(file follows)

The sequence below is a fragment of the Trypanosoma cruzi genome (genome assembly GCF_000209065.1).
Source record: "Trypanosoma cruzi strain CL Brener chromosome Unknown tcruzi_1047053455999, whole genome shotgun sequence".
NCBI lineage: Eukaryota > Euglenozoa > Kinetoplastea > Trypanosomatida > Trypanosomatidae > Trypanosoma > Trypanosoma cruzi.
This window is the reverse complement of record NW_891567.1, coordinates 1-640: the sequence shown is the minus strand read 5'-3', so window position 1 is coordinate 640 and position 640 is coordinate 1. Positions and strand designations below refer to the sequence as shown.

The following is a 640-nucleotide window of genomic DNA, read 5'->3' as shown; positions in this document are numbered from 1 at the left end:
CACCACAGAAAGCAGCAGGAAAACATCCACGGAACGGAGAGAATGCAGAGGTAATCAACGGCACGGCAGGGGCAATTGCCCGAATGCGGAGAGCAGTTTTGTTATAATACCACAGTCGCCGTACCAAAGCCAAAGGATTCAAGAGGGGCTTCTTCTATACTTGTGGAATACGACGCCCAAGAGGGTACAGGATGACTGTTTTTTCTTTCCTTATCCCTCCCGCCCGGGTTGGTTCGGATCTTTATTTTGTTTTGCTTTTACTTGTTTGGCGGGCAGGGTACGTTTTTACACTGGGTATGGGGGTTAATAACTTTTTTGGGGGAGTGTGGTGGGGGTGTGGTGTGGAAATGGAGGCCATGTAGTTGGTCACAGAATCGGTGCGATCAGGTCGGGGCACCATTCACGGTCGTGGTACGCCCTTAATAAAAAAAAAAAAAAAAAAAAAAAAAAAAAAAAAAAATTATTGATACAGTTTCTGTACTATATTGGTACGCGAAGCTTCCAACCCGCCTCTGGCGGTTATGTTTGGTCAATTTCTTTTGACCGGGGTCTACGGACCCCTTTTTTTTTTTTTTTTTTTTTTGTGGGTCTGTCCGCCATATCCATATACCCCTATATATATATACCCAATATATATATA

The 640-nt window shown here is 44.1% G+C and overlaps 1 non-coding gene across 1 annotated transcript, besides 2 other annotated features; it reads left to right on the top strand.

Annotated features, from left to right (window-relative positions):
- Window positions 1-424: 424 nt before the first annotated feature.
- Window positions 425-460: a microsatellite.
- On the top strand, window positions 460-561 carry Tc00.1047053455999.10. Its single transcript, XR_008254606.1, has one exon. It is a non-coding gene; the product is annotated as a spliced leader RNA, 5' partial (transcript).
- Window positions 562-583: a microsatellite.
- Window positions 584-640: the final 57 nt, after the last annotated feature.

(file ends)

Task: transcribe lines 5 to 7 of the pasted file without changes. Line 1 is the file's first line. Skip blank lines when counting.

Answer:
The following is a 640-nucleotide window of genomic DNA, read 5'->3' as shown; positions in this document are numbered from 1 at the left end:
CACCACAGAAAGCAGCAGGAAAACATCCACGGAACGGAGAGAATGCAGAGGTAATCAACGGCACGGCAGGGGCAATTGCCCGAATGCGGAGAGCAGTTTTGTTATAATACCACAGTCGCCGTACCAAAGCCAAAGGATTCAAGAGGGGCTTCTTCTATACTTGTGGAATACGACGCCCAAGAGGGTACAGGATGACTGTTTTTTCTTTCCTTATCCCTCCCGCCCGGGTTGGTTCGGATCTTTATTTTGTTTTGCTTTTACTTGTTTGGCGGGCAGGGTACGTTTTTACACTGGGTATGGGGGTTAATAACTTTTTTGGGGGAGTGTGGTGGGGGTGTGGTGTGGAAATGGAGGCCATGTAGTTGGTCACAGAATCGGTGCGATCAGGTCGGGGCACCATTCACGGTCGTGGTACGCCCTTAATAAAAAAAAAAAAAAAAAAAAAAAAAAAAAAAAAAAATTATTGATACAGTTTCTGTACTATATTGGTACGCGAAGCTTCCAACCCGCCTCTGGCGGTTATGTTTGGTCAATTTCTTTTGACCGGGGTCTACGGACCCCTTTTTTTTTTTTTTTTTTTTTTGTGGGTCTGTCCGCCATATCCATATACCCCTATATATATATACCCAATATATATATA

The 640-nt window shown here is 44.1% G+C and overlaps 1 non-coding gene across 1 annotated transcript, besides 2 other annotated features; it reads left to right on the top strand.